Time to check drug menace in Punjab

AMAR CHANDEL’s article “Hooked to drugs: Punjab is gasping for breath” (July 21) carries a deep mesmerism to catch one in a bind. It should have the same impact on the state government too. The article lays an urgent agenda for the government which, already aware of the menace, needs to shift the item upward on its list of priorities.

After taking over as the Chief Minister, Captain Amarinder Singh had called upon the police to eradicate drug menace from Punjab but, as the article explains, the smuggler-drug peddler nexus is so strong that it can’t be blown over by little blows. A statewide combing operation needs to be launched coupled with raids on the well-established dens of smugglers serving as stockyards for drugs. Hostels of educational institutions, construction sites, dhabas and large agriculture farms are a few areas that are needed to be kept under strict vigil.

JAGVIR GOYAL, Chandigarh



There is a need to constitute small committees in all villages and mohallas with sincere and dedicated social workers to check the increasing drug menace in Punjab. These committees should enjoy the full support and confidence of all panchayat and municipality members. They should arrange round-the-clock vigil on drug addicts. They should also have the motivation to reform the spoiled members of society.

All elected representatives like MLAs and MPs, panchayat and municipality members should be made accountable for the drug menace in their respective constituencies/areas.

The media — print and electronic — will have to impart proper knowledge and warning against this evil on top priority. In this context, The Tribune has already taken the lead as a duty and social obligation. The Education Department should organise workshops in schools, colleges and universities for its eradication to save the new generation.

O.P. PANJETA, Jagadhri


The article was both informative and educative. The drug menace has enveloped Punjab like a dust storm. All strata of society — from rickshaw-puller to high ups — take intoxicants with only the type and quality being different. Our new generation is fast falling a prey to it.

The border districts of Punjab are worst affected due to their proximity with Pakistan which has narco-terrorism bases. A bullet kills a single person but narcotics have the potential to devastate an entire society. A drug addict is a moving corpse, with shattered family and orphaned children.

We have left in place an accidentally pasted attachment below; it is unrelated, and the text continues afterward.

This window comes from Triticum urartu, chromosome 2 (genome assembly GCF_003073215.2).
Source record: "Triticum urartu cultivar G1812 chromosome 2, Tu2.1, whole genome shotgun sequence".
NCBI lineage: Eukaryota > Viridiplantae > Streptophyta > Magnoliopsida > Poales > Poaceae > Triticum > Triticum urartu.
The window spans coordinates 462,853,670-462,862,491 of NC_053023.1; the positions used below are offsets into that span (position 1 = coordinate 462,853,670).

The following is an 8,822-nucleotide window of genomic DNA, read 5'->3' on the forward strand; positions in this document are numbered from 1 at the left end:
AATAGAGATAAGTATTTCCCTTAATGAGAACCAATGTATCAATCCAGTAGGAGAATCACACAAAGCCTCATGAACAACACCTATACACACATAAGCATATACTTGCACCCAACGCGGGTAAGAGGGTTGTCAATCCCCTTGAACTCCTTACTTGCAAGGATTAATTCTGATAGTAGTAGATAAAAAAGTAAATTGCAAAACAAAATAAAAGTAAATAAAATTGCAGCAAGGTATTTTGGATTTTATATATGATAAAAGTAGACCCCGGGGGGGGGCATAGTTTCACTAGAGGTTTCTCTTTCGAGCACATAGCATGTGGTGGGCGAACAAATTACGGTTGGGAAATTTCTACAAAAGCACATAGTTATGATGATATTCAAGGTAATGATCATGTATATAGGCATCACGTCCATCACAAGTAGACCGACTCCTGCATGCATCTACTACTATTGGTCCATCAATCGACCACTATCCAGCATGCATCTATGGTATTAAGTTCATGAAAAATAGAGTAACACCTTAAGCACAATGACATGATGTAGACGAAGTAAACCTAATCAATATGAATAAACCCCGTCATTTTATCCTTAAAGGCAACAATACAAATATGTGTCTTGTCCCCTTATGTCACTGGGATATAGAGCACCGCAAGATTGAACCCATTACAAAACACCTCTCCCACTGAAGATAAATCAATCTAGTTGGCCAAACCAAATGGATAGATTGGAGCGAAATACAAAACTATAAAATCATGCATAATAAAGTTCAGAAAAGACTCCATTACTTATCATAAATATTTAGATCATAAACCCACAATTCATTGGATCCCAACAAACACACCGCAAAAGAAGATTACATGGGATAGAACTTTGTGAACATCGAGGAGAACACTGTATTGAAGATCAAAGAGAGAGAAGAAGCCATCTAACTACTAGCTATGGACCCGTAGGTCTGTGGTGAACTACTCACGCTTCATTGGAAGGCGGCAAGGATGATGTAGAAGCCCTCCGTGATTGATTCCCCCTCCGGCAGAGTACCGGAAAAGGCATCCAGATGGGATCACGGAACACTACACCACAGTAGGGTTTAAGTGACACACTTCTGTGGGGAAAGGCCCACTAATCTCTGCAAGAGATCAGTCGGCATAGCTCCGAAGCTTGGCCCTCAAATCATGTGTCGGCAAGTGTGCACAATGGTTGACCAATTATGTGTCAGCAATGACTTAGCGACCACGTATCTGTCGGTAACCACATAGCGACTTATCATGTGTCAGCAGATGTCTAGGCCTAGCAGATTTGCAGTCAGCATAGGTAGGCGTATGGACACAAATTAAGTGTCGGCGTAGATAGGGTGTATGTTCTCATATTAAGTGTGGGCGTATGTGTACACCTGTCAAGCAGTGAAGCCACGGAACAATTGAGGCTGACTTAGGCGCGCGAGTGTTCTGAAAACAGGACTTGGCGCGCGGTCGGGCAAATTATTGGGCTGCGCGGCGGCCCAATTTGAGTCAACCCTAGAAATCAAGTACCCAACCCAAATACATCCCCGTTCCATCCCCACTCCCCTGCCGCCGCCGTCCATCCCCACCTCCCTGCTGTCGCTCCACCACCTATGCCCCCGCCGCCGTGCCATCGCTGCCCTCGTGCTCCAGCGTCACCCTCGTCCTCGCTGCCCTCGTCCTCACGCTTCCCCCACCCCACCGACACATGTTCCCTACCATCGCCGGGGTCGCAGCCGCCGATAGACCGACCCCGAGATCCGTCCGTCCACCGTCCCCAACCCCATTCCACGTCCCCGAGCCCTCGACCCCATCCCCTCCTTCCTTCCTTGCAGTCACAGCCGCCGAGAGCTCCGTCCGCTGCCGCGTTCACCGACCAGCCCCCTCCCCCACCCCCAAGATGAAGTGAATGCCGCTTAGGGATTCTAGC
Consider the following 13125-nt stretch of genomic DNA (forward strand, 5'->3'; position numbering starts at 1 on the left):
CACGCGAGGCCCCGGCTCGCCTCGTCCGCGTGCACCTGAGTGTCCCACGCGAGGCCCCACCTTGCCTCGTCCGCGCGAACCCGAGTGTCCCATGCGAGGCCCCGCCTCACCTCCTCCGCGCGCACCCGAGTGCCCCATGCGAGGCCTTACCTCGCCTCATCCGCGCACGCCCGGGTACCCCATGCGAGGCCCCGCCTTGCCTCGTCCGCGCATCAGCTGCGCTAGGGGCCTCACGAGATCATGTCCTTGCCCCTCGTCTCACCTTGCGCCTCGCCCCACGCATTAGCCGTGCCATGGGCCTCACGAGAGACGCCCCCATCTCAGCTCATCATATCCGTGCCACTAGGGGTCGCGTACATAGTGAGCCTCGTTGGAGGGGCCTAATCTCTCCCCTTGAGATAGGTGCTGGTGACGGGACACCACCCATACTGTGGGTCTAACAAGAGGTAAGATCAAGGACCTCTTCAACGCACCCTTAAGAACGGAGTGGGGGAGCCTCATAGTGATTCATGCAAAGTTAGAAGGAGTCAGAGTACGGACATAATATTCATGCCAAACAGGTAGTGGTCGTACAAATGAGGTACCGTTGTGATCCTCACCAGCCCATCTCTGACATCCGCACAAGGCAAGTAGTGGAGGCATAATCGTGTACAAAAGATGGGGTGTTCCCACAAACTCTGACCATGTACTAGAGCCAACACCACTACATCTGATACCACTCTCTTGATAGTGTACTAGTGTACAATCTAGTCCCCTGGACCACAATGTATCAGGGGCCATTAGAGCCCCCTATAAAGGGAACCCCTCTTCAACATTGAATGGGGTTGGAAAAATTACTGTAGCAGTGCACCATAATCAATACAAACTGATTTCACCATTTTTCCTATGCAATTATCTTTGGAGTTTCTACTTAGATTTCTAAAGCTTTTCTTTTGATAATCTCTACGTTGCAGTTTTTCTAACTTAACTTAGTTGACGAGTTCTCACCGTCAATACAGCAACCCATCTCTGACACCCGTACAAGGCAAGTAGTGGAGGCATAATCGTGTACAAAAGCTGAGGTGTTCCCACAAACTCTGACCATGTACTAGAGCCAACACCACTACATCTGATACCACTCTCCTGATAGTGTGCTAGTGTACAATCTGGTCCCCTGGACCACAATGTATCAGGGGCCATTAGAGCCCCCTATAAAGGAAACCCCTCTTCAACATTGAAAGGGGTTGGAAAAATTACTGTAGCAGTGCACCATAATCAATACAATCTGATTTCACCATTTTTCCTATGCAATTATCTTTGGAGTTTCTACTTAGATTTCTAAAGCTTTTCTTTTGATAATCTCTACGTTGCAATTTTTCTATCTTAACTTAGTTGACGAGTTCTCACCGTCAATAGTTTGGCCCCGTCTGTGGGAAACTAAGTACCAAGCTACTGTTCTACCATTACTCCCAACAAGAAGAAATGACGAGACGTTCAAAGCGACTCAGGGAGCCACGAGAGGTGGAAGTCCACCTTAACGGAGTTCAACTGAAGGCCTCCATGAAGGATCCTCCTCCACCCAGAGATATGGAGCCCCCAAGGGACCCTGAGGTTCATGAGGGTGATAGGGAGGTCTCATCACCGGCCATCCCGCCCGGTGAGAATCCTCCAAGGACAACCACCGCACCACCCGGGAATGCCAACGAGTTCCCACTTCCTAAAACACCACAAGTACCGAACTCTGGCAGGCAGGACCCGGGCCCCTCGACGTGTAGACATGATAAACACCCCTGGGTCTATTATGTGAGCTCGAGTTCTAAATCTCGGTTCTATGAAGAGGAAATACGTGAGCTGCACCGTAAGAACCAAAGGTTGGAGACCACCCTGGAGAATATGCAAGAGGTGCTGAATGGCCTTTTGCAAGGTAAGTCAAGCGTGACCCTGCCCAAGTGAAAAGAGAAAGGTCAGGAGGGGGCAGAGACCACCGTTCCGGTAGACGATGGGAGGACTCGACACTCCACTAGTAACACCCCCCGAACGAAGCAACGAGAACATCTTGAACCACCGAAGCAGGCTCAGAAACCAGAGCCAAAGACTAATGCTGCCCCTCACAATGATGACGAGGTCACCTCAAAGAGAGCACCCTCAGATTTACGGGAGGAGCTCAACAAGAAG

Instead of catching the bull by the horns, the Punjab Government has made liquor virtually flow through the streets of the state merely in lure for lucre. Narcotics barons and drug peddlers fatten the pockets of police to look the other way.

The Tribune is doing its duty but where are our dedicated cops, bureaucrats and public leaders to put a lid on the lava-spewing volcano which is sure to annihilate the once robust and vibrant Punjab?

KARNAIL SINGH, Sunny Enclave (Kharar)

IT hub for Mohali welcome

The news-item “Punjab to invest Rs 200 crore to make Mohali IT hub” (July 15) augurs well for the state. Though Chief Minister Amarinder Singh’s announcement of establishing an airport at Phillaur sounds good, Adampur near Hoshiarpur which already has an IAF base could also be considered.

The Chief Minister is planning pubs, multiplexes and other facilities, but these alone won’t attract IT professionals. A healthy working environment at the work place is still missing in most IT units. Punjab can race ahead of Bangalore or Hyderabad, even after a late start, if it can learn from the pitfalls and gaps in the IT-driven environment.   

The Chief Minister’s announcement of ensuring unlimited bandwidth with optical fibre connectivity, no power cuts, no entry and no electricity duties besides self-certification under the Factories Act are a great sign of his keen intent to bring investments to Punjab. He should also elicit support from technocrats like Dr V. Krishnamurthy and Mr Sam Pitroda.


No results yet

The academic session of Kurukshetra University has commenced from July 16 whereas the results of BA, B.Sc and B.Com first year are yet to be declared. Who is responsible for the loss of students’ precious time? The university authorities should be made accountable and penalised for the inordinate delay. Is there any authority to take cognisance of this?

Dr JAI PRAKASH GUPTA, Ambala cantonment

Welcome move

The government’s move to relax rules in the preparation of conventional warfare materials is welcome. Now even Tata Power has been roped in to build multi-rocket launcher system for the Indian Army.

If we can open up further such deals, then public-private partnerships can bring in efficiency and will put domestic resources to best possible use.


A coercive step

This refers to the news item regarding the withdrawal of BSNL scheme launched in October 2004. The BSNL’s assertion that corrective action is the need of the hour is unconvincing. It is just a coercive step and hence short-sighted. The BSNL must wake up to face the stiff competition.

SHAM LAL, Chandigarh


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